Ergo, MVP’s A Plagiarist
In any esteemed university, under-graduate or post-graduate students could face the sanction of dismissal or any disciplinary action for a mere act of plagiarism. Top universities abroad now use technology in order to detect plagiarism. There are now various kinds of software that can be used to check whether a college term paper, post-grad thesis or any important school work is free from ‘borrowed’ entries or plagiarized quotations or lines.
However, in the case of a high-ranking school official, the penalty could be more painful or harder to take, because what is at stake is the person’s reputation not only in the academic community, but also in the intellectual or business circle. This is exactly the case of well-known businessman Manuel “Manny” V. Pangilinan who offered to quit his post as chairman of the board of the Ateneo De Manila University after an online revelation that portions of the speech he delivered during the school’s graduation rites last week were borrowed, taken, plagiarized (or call it what you will) from speeches made by popular media personalities like Harry Potter author J.K. Rowling and America’s most popular talk show host Oprah Winfrey.
Pangilinan’s plagiarism has become one of the hottest issues in the blogosphere. As a matter of fact, it topped the Philippine Daily Inquirer’s most read section today. The news has also become the hottest link on Facebook. Try to type in the words “Manny V. Pangilinan” on the Facebook search engine and you’d see lots of search results about his un-academic, unprofessional conduct.
Pangilinan, who’s also known as MVP, is now the center of media and bloggers’ attention because of his reputation in the country’s business community. Currently he is the chairman of the Philippine Long Distance Telephone Company, the Philippines’s largest telecommunications company. Not so long time ago he was involved in the expose of a business tycoon, Alfonso Yuchengco, who claimed he was forced by ousted President Joseph Estrada to sell his stake in a company that has shares in the PLDT chaired by Pangilinan. The businessman allegedly received “money”, “reward or call it what you will from the convicted plunderer.
But it’s the act of plagiarism that made MVP quit his post at the Ateneo.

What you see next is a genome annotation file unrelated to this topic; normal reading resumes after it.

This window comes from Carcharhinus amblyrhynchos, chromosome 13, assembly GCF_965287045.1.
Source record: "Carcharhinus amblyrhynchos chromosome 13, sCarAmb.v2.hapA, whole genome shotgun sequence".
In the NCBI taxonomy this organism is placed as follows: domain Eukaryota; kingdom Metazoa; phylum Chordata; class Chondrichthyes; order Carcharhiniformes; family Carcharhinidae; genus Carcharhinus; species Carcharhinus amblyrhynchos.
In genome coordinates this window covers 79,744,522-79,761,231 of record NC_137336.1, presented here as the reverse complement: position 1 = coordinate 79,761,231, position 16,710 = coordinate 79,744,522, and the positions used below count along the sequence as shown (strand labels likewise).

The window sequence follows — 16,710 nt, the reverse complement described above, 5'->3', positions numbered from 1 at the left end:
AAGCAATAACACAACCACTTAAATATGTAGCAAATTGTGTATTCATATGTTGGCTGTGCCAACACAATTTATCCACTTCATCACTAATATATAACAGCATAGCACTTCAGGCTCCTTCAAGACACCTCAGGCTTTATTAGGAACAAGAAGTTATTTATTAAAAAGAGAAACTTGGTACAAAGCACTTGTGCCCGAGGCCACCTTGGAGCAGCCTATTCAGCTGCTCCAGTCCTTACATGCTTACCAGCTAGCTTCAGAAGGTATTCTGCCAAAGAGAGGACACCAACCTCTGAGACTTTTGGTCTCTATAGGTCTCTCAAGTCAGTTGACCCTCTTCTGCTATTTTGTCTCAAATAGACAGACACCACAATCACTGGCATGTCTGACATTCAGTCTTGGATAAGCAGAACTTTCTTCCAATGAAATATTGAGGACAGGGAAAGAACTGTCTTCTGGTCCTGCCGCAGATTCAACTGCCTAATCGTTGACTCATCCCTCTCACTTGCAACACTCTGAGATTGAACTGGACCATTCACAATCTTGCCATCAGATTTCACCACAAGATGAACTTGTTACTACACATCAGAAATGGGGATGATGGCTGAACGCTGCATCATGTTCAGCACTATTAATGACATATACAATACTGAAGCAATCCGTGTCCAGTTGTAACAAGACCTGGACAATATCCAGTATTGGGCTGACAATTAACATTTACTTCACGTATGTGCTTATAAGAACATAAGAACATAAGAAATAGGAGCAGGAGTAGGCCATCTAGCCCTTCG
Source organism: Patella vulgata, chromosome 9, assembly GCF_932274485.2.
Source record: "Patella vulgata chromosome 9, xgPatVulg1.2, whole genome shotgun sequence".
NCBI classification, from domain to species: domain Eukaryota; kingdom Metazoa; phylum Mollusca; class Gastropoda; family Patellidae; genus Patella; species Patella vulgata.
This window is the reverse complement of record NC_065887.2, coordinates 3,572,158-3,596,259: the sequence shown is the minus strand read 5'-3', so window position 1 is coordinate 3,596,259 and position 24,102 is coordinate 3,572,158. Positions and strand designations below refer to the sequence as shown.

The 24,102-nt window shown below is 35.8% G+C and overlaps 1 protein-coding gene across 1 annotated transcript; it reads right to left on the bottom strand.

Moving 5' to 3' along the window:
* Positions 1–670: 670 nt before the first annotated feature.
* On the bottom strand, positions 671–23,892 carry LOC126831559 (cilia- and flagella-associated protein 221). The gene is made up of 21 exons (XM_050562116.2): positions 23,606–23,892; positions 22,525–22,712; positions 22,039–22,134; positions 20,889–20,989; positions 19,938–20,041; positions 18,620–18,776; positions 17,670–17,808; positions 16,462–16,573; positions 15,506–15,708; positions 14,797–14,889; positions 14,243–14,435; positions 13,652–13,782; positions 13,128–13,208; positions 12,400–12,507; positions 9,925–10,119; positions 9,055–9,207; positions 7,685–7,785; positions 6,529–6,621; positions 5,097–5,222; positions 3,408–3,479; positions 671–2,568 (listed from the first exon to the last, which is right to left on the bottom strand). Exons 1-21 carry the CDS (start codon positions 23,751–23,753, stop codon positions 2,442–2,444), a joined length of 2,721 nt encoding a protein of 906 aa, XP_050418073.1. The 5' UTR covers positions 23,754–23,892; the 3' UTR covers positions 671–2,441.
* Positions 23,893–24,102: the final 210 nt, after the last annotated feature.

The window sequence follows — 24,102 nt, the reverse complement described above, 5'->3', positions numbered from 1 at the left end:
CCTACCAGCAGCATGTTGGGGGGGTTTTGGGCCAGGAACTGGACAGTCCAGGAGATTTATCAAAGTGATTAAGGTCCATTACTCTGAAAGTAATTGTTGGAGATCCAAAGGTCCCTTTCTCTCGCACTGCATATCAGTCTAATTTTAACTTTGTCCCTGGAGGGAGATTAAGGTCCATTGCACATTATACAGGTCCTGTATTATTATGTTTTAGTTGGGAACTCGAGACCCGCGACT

“With much regret, Fr. Ben (Bienvenido Nebres), I would wish to retire from my official duties at the Ateneo,'” he told the press after being informed that his graduation remarks delivered last March 26 and 27 had been lifted from certain other graduation speeches.
“I had taken a look at the side-by-side comparison on Facebook, and must admit to this mistake. For this, I wish to express my sincerest apology to you, the University and to the 2010 graduating class,” he said. “I have had some help in the drafting of my remarks, but I take full and sole responsibility for them.”
But the damage has been done. A plagiarized speech remains a plagiarized speech. Now here are portions of Mr. Pangilinan’s “borrowed” speech:
Portions of Pangilinan’s reported plagiarized commencement remarks were taken from Rowling’s speech, “The Fringe Benefits of Failure, and the Importance of Imagination.” Rowling delivered the speech at the Annual Meeting of the Harvard Alumni Association in 2008.
Rowling: I had no idea then how far the tunnel extended, and for a long time, any light at the end of it was a hope rather than a reality.
MVP: I had no idea how far the tunnel of failure extended. And any light at the end of it seemed more hope than reality.
Rowling: The knowledge that you have emerged wiser and stronger from setbacks means that you are, ever after, secure in your ability to survive
MVP: The knowledge that you have emerged wiser and stronger from setbacks means that you can be secure in your ability to survive.